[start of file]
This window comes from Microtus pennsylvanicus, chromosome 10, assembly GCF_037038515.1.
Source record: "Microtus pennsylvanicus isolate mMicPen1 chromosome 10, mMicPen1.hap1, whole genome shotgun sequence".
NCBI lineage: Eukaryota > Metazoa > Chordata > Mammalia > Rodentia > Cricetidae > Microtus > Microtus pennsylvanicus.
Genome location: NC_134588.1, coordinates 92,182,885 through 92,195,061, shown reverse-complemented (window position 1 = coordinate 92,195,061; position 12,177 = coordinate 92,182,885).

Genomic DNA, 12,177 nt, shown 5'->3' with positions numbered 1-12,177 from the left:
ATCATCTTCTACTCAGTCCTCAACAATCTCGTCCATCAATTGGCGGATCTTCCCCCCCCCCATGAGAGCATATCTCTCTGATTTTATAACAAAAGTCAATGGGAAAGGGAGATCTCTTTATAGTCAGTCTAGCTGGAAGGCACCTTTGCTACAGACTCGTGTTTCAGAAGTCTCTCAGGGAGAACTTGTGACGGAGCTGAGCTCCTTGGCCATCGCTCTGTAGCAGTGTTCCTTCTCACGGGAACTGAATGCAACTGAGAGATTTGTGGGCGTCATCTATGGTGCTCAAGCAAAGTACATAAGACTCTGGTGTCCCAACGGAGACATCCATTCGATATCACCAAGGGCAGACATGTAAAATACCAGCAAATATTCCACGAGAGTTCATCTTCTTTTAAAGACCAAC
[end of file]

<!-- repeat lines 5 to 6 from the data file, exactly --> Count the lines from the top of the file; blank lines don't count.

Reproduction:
Genomic DNA, 12,177 nt, shown 5'->3' with positions numbered 1-12,177 from the left:
ATCATCTTCTACTCAGTCCTCAACAATCTCGTCCATCAATTGGCGGATCTTCCCCCCCCCCATGAGAGCATATCTCTCTGATTTTATAACAAAAGTCAATGGGAAAGGGAGATCTCTTTATAGTCAGTCTAGCTGGAAGGCACCTTTGCTACAGACTCGTGTTTCAGAAGTCTCTCAGGGAGAACTTGTGACGGAGCTGAGCTCCTTGGCCATCGCTCTGTAGCAGTGTTCCTTCTCACGGGAACTGAATGCAACTGAGAGATTTGTGGGCGTCATCTATGGTGCTCAAGCAAAGTACATAAGACTCTGGTGTCCCAACGGAGACATCCATTCGATATCACCAAGGGCAGACATGTAAAATACCAGCAAATATTCCACGAGAGTTCATCTTCTTTTAAAGACCAAC